I like being a unicorn. They bring good luck.

 

Plan on Being Nimble

 

If this is all true, the luck and timing and the reality of a no, then Jackie be nimble, Jackie be quick: you might have to self-pub right over that candlestick! It’s what I might do with all my discarded gems someday. I don’t know. I’ve proven I can do it and I might just do it again.

 

Ask Your Agent for Help

 

Your agent should give you updates on the submission process (I get a weekly one), and your agent should tell you who they’re pitching to, and when.

Your agent should also be there for you should you need a pep rally. Tara Gelsomino is the best: she reminds me that she loves the story she’s hustling so hard to sell. She reminds me that even if we end up getting a few rejections, know we’ve got miles to go before we sleep.

 

 

I talk more about what a great agent does in my post, Houston, We Have an Agent!

It’s All Going to Be Okay

 

You will hear some agents tell you (and I did hear this when I was seeking a new one) that they can’t sub out a book that’s already been on sub to 10-11 editors. They will say they don’t have the vision, or the contacts, or maybe it’s the time, to try for other editors. That’s important information when vetting an agent: when do you consider submission over? How many tries does it take for you to walk away?

Since my luck in the draw fell out the way it it did–starting to go on sub right as my agent leaves the business–I lucked out getting an agent who’s not concerned about that.

And here’s the thing: IT’S OKAY IF WE DON’T SELL. You know why? I mean, yes, I’m full of ambition and desire to see these words in the world, but I also know No one can stop me from writing and making magic with my words.

It will happen. My next set of words will be seen. I just can’t tell you when and how.

 

 

It’s possible you as author won’t have tolerance for more than 10 rejections, either, so you better take your own pulse on that. Maybe your best agent pairing is with someone who can make the process like ripping off a bandaid for you. Maybe submission literally rips you up. I know artists in all fields who suffer hard at every no, and they can’t rewire themselves. They can build up scar tissue, sure, but it’s just their nature to change. They stop creating if they get too many more doors, walls, and nos.

Me, I can go for miles. We can get into why that is, but maybe that’s also my unicorn nature.

I’m blessed by my teaching background and current other projects in the world to know every day that I’m more than my book.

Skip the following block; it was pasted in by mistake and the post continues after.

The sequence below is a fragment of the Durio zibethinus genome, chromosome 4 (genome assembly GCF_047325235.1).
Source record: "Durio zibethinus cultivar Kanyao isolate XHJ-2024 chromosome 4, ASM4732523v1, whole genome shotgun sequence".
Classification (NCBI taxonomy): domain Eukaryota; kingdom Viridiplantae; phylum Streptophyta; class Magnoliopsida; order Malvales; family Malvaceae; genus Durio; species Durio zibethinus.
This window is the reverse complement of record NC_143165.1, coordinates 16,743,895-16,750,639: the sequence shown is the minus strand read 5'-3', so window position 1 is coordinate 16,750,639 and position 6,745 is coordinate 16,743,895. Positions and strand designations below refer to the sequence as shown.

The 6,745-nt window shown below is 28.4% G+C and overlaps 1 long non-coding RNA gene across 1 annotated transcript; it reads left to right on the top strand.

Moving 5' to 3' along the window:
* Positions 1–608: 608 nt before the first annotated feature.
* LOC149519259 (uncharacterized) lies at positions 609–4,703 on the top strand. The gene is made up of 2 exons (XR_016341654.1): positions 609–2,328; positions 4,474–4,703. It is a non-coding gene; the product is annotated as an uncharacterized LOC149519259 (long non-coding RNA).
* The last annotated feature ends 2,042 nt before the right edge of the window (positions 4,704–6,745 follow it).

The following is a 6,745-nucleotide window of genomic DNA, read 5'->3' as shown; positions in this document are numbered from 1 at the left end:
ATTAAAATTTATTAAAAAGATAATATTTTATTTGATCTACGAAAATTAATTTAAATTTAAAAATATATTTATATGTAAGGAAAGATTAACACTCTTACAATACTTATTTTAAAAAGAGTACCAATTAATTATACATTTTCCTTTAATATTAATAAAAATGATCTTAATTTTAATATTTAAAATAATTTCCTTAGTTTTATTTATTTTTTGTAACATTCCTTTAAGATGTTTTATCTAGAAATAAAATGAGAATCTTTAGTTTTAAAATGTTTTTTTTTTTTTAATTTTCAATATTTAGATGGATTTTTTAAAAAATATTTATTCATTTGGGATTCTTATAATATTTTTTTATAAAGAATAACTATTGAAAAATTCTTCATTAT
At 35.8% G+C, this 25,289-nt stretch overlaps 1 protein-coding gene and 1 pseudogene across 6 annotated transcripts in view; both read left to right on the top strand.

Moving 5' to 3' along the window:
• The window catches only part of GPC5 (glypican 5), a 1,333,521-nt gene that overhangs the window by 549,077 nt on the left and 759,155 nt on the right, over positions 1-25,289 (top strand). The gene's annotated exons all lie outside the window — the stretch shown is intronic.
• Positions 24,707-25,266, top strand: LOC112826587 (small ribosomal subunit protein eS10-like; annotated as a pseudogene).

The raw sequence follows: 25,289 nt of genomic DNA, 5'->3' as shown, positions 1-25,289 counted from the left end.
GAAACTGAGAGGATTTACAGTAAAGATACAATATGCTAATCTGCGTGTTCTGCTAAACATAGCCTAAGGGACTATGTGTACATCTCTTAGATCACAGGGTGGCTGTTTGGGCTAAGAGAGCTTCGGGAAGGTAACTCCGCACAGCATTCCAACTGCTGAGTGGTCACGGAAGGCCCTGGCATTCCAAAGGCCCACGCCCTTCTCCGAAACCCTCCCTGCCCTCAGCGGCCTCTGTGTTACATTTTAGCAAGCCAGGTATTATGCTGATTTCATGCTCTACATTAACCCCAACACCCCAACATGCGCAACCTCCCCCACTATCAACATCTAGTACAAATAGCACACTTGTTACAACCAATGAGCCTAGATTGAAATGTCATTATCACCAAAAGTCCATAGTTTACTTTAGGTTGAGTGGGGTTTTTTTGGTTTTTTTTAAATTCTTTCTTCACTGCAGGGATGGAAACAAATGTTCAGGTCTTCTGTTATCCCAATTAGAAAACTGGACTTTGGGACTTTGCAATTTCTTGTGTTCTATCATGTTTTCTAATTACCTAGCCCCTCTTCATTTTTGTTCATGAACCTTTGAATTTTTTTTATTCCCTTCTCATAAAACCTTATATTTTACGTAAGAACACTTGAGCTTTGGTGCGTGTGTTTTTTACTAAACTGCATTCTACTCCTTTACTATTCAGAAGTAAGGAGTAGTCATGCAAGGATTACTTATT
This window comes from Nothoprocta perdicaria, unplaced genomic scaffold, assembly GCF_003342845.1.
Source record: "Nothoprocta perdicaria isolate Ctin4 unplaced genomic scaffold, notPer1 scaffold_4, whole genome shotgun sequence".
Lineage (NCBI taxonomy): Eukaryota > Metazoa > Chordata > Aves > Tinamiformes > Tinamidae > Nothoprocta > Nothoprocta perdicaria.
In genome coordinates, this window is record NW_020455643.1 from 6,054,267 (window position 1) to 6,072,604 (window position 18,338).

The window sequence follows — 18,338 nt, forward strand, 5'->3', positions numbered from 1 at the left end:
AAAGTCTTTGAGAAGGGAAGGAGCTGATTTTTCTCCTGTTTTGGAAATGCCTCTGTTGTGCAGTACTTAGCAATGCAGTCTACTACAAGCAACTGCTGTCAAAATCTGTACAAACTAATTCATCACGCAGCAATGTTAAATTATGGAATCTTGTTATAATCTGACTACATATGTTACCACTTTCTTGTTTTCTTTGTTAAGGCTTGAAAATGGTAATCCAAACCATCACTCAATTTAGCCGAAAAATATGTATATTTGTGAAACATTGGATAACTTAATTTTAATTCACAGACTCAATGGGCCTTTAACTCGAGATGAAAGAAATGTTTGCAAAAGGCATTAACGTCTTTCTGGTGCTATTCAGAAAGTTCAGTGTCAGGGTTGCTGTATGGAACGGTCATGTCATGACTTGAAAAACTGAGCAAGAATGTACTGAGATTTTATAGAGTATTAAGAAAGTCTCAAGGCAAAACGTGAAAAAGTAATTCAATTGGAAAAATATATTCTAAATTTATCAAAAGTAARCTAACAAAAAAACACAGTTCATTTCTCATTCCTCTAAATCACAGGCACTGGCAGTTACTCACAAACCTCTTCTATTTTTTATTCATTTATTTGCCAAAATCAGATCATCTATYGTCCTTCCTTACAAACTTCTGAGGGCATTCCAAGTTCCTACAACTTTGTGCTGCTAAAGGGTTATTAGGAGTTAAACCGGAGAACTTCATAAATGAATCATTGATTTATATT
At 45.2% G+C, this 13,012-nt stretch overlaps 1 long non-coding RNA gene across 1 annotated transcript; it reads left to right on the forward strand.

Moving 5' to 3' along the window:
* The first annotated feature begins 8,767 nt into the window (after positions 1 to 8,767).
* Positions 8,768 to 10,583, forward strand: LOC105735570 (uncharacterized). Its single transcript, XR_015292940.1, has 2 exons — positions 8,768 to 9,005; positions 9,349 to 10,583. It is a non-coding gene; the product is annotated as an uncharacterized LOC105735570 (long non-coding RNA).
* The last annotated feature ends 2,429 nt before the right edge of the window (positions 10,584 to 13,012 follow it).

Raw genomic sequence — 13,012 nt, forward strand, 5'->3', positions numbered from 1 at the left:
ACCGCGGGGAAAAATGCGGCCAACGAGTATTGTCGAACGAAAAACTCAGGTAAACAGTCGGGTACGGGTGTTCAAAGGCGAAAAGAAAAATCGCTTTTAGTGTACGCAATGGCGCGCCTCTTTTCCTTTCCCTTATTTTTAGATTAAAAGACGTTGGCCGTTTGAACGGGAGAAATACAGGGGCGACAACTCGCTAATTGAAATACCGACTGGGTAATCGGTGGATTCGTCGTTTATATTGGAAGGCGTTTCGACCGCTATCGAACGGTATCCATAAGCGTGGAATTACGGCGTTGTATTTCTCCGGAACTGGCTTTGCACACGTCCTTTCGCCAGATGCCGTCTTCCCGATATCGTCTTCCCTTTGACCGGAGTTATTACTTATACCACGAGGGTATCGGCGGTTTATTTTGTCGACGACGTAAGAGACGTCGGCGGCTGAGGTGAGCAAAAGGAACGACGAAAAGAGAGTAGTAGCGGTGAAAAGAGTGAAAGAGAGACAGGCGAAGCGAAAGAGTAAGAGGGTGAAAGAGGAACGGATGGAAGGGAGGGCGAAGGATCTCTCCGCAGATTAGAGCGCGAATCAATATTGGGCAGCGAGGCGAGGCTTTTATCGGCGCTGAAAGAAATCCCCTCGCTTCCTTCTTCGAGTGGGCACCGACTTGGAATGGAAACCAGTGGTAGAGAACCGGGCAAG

I’ve got so much to give!

Could that be your mantra, too?

It’s all going to be okay. Because there’s Big Magic, everywhere.

If you need some music to help you meditate on this truth, listen to Greg’s song that’s basically a lullaby. Wait for the soothing surprise at the end!

 

 

 

Six Tips for Chapter One Success

How do you make sure people–readers, agents, editors–keep reading Chapter One of your Great American Novel? How do we get them to Chapter Two?

After publishing three works of fiction and after writing (and discarding) several novels, I’ve figured out how to crack the code of success in the first chapter. I love Save the Cat and the Story Engines methods, so I use a hybrid of these two formulas plus some other wisdom out there to make sure these six things happen in Chapter One.

  1. DESIRE. Read through your chapter and mark in red any evidence of a character wanting something badly. What drives the person? What’s the mission here?
  2. SOMETHING WRONG. The Save the Cat method talks about Six Things Wrong for your character in the early scenes. Mark in blue something that makes your character blue/upset/angsty/angry. Have you shown at least one thing wrong with the person and/or with the world before it’s about to transform?
  3. THE WORLD BEFORE. The setting, the landscape, the context, some bit of that must be established to let us know what’s about to go away. Use yellow to shine a spotlight on the situation as it stands–whether it’s a stick of furniture or a satellite view of the landscape.
  4. ARRESTING IMAGE. Save the Cat recommends beginning with an opening image that resonates. Even better if it sums up the story! (Just think: English teachers will make their poor students talk about that symbolism for ages.) Mark with pink something that catches the eye in the first page or so, something that gets us curious and leaning forward.
  5. IRRESISTIBLE VOICE. Whether it’s the perspective or lens on the story, or it’s a resonant, engaging person talking to you, mark with purple the angle and sound and point of view that is unique. In other words, the teller of this tale must be king or queen and rule us for the rest of the pages.
  6. A CHANGE. It’s not the catalyst in my books–but that’s surely coming–and it’s not the Game Changer that the Story Engines method speaks of, but there should be something happening. Mark in green enough of a change, a plot moment that makes us sit up and say, Things are transforming here.

On Querying Agents: What’s a Personalized Rejection?